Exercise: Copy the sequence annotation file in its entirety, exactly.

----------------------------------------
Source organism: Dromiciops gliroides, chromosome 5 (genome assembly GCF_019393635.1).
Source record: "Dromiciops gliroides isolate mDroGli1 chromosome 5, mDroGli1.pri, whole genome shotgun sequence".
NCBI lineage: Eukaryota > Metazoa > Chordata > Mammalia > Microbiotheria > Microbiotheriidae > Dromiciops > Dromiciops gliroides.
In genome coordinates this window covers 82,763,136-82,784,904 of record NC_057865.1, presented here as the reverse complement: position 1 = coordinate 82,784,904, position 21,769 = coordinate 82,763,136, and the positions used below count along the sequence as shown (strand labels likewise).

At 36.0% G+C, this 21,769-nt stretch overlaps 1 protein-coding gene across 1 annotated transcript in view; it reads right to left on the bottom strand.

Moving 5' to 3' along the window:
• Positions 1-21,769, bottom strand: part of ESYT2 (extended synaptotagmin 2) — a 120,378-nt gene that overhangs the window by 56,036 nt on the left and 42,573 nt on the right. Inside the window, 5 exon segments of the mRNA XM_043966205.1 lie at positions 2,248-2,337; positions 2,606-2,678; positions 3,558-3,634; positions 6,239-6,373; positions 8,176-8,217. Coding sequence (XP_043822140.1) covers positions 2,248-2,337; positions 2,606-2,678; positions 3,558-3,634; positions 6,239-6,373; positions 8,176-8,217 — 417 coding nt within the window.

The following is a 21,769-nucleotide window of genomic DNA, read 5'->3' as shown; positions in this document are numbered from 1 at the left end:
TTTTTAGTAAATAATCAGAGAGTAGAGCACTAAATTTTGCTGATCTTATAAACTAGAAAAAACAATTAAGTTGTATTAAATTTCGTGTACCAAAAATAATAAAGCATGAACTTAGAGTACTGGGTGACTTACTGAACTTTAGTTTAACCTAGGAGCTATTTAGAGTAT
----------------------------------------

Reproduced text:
Source organism: Dromiciops gliroides, chromosome 5 (genome assembly GCF_019393635.1).
Source record: "Dromiciops gliroides isolate mDroGli1 chromosome 5, mDroGli1.pri, whole genome shotgun sequence".
NCBI lineage: Eukaryota > Metazoa > Chordata > Mammalia > Microbiotheria > Microbiotheriidae > Dromiciops > Dromiciops gliroides.
In genome coordinates this window covers 82,763,136-82,784,904 of record NC_057865.1, presented here as the reverse complement: position 1 = coordinate 82,784,904, position 21,769 = coordinate 82,763,136, and the positions used below count along the sequence as shown (strand labels likewise).

At 36.0% G+C, this 21,769-nt stretch overlaps 1 protein-coding gene across 1 annotated transcript in view; it reads right to left on the bottom strand.

Moving 5' to 3' along the window:
• Positions 1-21,769, bottom strand: part of ESYT2 (extended synaptotagmin 2) — a 120,378-nt gene that overhangs the window by 56,036 nt on the left and 42,573 nt on the right. Inside the window, 5 exon segments of the mRNA XM_043966205.1 lie at positions 2,248-2,337; positions 2,606-2,678; positions 3,558-3,634; positions 6,239-6,373; positions 8,176-8,217. Coding sequence (XP_043822140.1) covers positions 2,248-2,337; positions 2,606-2,678; positions 3,558-3,634; positions 6,239-6,373; positions 8,176-8,217 — 417 coding nt within the window.

The following is a 21,769-nucleotide window of genomic DNA, read 5'->3' as shown; positions in this document are numbered from 1 at the left end:
TTTTTAGTAAATAATCAGAGAGTAGAGCACTAAATTTTGCTGATCTTATAAACTAGAAAAAACAATTAAGTTGTATTAAATTTCGTGTACCAAAAATAATAAAGCATGAACTTAGAGTACTGGGTGACTTACTGAACTTTAGTTTAACCTAGGAGCTATTTAGAGTAT